Grizzly bears arrive en masse each autumn at Bear Cave Mountain, where thermal springs percolate through the limestone, warming the river so it flows all year round creating spectacular results.
This thermal activity filters and oxygenates the water, creating ideal conditions for salmon eggs to thrive, providing a virtually inexhaustible source of nourishment. The outcome is an amazing annual spectacle when up to 50 bears gather to fish for salmon that make their way upriver from the Bering Sea to spawn.
By late September winter sets in and, if conditions are right, when the bears emerge from the river their wet fur freezes in the icy air, transforming their appearance. Even when caked with ice, they continue to fish long after their peers elsewhere have gone off to hibernate. By the end of October, the bears leave the river and make their way up the hillsides to den in caves on the flanks of Bear Cave Mountain. Even then, they don’t hibernate fully and are easily woken.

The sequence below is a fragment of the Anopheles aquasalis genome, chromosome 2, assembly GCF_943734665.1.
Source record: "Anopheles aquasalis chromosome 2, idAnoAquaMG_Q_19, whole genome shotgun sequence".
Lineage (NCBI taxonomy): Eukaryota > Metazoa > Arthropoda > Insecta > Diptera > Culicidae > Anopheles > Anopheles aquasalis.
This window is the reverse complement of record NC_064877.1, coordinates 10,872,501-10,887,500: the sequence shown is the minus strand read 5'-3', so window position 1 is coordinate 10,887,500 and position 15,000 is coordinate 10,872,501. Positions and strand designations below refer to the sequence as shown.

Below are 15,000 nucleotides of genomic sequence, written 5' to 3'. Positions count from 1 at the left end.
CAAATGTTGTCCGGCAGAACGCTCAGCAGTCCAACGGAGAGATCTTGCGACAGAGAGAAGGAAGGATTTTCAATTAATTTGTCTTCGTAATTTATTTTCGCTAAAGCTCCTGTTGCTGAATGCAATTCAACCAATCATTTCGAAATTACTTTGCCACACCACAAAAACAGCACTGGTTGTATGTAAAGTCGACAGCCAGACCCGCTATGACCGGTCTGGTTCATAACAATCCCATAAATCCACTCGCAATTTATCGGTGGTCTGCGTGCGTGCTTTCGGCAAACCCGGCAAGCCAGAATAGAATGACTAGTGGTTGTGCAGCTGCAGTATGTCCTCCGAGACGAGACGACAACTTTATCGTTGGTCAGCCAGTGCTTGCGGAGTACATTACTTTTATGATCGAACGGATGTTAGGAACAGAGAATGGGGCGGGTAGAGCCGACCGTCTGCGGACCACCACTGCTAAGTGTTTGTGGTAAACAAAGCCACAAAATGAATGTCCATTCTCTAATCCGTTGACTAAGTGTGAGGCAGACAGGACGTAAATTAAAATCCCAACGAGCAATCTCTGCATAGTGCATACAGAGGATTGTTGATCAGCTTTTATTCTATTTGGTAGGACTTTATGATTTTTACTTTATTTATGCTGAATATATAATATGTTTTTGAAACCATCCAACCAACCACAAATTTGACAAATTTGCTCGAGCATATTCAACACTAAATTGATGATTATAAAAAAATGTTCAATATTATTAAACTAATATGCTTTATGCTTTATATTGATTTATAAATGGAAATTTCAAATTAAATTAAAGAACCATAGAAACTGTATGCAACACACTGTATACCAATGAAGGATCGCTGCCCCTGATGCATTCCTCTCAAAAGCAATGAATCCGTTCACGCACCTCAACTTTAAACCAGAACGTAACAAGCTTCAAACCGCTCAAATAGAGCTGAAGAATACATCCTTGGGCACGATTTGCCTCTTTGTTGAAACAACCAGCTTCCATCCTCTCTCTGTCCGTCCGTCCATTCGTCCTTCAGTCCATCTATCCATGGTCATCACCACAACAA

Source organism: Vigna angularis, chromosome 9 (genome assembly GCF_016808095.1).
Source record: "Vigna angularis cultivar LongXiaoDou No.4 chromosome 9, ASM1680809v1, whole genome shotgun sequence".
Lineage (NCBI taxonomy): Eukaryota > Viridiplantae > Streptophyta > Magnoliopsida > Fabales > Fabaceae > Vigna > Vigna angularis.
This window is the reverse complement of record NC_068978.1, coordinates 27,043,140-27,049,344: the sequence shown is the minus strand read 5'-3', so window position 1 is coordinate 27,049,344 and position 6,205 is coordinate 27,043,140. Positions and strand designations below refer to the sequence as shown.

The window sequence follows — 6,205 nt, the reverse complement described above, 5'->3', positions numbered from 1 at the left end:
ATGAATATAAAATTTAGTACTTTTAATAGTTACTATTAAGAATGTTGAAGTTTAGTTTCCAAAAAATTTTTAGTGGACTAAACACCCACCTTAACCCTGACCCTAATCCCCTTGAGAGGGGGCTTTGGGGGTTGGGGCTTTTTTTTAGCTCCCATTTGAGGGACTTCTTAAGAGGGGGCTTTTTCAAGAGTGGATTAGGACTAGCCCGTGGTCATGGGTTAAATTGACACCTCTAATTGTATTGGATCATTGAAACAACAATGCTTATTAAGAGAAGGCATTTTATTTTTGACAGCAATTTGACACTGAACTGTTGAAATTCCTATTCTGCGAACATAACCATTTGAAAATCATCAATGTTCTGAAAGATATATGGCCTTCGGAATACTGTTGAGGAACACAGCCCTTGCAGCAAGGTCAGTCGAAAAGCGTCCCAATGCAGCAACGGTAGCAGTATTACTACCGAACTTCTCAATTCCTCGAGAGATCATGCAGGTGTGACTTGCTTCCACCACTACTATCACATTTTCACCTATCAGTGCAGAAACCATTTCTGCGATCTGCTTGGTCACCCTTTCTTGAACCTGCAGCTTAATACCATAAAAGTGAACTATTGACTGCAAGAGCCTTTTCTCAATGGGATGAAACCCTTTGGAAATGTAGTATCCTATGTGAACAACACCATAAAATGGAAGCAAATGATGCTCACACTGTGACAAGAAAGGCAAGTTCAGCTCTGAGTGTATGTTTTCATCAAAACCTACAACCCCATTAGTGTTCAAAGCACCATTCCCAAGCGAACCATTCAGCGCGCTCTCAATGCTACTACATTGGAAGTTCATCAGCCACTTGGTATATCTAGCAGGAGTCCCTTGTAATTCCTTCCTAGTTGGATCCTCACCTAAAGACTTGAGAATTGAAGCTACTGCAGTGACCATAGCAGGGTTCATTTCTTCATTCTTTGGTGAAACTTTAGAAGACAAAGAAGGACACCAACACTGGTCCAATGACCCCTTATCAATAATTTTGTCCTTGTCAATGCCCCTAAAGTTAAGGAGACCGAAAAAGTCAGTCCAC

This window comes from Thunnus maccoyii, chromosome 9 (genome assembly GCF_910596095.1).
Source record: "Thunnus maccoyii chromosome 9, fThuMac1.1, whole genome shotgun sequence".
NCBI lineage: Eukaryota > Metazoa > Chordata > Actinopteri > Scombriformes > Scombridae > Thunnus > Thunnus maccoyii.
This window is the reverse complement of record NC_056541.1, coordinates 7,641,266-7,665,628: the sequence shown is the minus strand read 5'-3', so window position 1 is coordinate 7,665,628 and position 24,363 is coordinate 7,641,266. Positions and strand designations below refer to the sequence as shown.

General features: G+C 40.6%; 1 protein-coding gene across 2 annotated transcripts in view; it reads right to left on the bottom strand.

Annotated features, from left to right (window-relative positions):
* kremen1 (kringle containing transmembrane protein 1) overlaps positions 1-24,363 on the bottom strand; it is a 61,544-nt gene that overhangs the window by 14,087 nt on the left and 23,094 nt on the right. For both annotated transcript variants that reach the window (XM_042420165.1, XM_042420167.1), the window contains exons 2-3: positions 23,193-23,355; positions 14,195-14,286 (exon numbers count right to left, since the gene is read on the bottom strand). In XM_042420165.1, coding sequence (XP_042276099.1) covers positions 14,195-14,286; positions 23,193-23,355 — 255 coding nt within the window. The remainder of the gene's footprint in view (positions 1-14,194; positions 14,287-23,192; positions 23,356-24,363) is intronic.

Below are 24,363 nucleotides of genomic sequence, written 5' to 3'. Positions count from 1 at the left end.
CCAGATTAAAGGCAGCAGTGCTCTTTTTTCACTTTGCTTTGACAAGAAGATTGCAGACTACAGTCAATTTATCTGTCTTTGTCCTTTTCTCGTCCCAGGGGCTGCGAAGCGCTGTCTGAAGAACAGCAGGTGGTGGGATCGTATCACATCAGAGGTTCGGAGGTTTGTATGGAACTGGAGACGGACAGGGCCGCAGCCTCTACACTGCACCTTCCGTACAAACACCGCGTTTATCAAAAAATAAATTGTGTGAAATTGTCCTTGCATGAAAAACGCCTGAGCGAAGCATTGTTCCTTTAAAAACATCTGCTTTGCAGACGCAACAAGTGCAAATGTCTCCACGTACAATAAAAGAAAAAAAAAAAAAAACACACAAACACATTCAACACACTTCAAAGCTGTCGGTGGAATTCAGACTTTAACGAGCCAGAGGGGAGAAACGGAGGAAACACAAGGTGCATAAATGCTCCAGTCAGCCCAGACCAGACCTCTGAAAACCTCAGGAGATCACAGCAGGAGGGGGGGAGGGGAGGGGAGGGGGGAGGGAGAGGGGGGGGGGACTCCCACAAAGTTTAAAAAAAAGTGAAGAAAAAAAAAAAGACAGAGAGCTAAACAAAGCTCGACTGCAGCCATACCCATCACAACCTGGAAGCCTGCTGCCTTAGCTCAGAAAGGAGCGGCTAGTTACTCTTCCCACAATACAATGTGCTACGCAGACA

Of course, you don’t have to come all the way to the Yukon to see grizzlies chasing salmon in a river, as similar scenes play out all along the coast of Alaska and British Columbia. However Bear Cave Mountain is very different – due to its remote inland location close to the Arctic Circle, access is very difficult and thus naturally restricted. And the climatic conditions, coupled with the effect of the thermal springs, conspire to produce exceptional photographic opportunities. This exclusive trip – no more than four guests at a time are allowed into the modest riverside camp – allows you to capture astonishing photographs of bears in these unique natural conditions.
Please note: Due to the short season of the visiting ice bears, bookings may need to be made up to three years in advance.
Day1: Fly via Vancouver to Whitehorse, 1-night hotel